The Government appreciates that possible exposure to use of money interest is often seen as unfair for many businesses. Even if a business ends up paying the right amount of provisional tax during the year they can still incur use of money interest. AIM will remove this possibility.
If a business using AIM to calculate and pay provisional tax does not pay the total tax liability for the year in full during the year, use of money interest will not be applied unless the business has failed to pay the instalments as calculated under AIM.
It is expected that businesses who use AIM will either no longer have terminal tax liabilities (on the basis that their tax payments will be made in near real-time, and based on actual results), or there will be a small difference between their provisional tax payments and their final liability. As the last provisional tax payment date is after balance date, this may allow any shortfall to be identified and paid by the final instalment where the adjustments are easy to calculate.
However, under AIM, if the taxpayer pays less than the amount calculated by the software for any instalment, use of money interest will apply on the shortfall between the lessor of their residual income tax and the amounts of provisional tax due as calculated by AIM throughout the year. Late payments of tax may also attract late payment penalties.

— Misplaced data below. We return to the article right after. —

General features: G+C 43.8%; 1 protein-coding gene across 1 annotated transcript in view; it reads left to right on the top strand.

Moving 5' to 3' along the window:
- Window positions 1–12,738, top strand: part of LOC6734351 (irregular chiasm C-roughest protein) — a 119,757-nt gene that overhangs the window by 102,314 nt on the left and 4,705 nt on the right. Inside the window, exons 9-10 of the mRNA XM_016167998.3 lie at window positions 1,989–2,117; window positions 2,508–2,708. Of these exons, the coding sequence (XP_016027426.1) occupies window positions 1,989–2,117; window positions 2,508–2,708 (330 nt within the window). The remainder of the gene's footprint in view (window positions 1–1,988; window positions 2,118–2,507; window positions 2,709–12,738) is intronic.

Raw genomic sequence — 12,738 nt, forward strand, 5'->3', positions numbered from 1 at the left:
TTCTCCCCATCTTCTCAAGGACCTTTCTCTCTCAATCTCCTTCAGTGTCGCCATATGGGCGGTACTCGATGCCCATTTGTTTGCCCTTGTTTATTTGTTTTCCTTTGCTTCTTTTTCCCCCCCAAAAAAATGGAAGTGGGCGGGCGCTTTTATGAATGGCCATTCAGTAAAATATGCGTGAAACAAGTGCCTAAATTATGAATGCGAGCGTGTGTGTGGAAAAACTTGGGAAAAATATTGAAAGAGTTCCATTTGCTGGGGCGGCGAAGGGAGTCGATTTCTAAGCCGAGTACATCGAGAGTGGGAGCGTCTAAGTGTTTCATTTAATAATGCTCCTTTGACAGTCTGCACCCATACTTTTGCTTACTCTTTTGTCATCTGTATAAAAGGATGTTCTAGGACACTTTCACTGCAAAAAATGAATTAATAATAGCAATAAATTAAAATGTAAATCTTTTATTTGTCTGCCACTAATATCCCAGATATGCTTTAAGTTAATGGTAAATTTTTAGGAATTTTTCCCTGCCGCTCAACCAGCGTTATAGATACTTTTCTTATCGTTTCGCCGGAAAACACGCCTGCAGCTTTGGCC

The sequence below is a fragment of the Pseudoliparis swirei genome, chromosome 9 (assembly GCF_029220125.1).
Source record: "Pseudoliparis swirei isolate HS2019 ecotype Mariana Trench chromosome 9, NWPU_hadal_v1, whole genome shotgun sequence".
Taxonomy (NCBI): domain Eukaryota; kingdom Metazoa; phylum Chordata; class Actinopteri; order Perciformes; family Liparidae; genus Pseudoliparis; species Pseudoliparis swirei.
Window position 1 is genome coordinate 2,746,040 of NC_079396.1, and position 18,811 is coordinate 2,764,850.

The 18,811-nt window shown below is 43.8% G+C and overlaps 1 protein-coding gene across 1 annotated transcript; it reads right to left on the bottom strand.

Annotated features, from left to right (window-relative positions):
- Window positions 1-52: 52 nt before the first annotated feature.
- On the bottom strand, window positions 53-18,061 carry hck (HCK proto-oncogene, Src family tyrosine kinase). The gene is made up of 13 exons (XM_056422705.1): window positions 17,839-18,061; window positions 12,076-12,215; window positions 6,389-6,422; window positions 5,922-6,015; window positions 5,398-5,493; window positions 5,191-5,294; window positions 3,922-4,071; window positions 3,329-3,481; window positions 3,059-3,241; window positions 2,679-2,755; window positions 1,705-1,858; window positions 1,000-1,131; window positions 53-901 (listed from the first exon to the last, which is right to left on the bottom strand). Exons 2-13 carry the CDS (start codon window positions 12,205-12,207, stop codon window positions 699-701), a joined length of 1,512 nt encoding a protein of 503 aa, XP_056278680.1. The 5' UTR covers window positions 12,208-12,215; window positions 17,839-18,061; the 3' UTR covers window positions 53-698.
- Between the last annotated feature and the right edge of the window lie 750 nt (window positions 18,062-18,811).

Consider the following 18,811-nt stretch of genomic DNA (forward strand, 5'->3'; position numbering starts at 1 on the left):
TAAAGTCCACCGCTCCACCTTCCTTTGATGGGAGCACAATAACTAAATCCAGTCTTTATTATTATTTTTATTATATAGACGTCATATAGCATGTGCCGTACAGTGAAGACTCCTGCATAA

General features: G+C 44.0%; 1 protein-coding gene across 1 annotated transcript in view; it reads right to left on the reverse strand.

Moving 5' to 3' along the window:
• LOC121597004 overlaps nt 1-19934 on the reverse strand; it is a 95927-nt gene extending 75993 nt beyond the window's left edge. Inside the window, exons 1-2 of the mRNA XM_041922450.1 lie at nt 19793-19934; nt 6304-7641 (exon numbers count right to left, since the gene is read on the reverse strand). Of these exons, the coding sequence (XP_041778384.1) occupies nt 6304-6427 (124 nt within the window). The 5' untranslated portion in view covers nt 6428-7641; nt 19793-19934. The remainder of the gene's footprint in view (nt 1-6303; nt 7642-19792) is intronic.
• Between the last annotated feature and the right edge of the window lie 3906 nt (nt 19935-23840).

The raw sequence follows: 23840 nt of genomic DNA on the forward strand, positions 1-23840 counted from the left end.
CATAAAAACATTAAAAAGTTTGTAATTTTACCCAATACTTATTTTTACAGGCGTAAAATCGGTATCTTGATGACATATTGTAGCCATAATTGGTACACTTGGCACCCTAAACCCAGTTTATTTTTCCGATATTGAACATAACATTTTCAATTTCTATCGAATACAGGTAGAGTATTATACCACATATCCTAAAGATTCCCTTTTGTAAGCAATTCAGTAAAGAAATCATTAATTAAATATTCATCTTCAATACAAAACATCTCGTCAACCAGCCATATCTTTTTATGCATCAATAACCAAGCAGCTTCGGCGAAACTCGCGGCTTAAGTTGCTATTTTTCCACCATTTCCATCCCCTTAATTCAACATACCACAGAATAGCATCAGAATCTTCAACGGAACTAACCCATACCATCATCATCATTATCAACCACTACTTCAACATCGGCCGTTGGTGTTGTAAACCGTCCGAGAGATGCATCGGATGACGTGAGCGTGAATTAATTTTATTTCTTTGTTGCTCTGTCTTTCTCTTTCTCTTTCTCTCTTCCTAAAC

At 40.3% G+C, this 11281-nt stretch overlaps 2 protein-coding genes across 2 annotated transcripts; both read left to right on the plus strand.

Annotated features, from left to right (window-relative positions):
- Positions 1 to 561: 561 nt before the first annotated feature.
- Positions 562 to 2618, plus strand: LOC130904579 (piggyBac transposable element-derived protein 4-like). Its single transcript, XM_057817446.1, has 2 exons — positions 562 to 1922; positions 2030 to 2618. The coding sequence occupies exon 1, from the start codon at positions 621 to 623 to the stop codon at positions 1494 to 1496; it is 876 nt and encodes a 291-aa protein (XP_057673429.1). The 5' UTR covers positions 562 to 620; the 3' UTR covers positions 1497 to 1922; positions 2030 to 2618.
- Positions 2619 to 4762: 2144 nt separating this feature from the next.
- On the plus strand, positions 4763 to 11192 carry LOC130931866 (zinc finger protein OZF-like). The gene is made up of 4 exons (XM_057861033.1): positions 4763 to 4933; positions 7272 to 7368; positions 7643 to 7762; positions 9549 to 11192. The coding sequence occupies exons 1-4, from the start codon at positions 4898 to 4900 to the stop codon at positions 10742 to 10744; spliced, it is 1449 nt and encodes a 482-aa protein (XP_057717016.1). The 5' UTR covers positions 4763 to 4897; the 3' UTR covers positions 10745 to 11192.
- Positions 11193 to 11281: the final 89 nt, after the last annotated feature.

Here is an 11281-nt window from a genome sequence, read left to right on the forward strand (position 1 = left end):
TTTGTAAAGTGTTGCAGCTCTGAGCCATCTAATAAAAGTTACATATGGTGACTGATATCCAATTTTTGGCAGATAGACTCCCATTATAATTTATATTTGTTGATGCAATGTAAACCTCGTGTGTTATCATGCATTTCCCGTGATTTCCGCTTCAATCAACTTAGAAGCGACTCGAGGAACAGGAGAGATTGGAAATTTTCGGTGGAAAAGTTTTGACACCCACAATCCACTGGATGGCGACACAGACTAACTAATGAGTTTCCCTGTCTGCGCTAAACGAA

Inland Revenue expects businesses and their advisors to take reasonable care in entering the data into the software program to ensure a fair calculation by the software. If we consider that reasonable care hasn’t been taken, then a business could be liable for penalties of 20% of the resulting tax shortfall.
Businesses that miss payments or provision of the interim data to Inland Revenue will be removed from the AIM option and be placed into the estimate option, where full use of money interest would apply.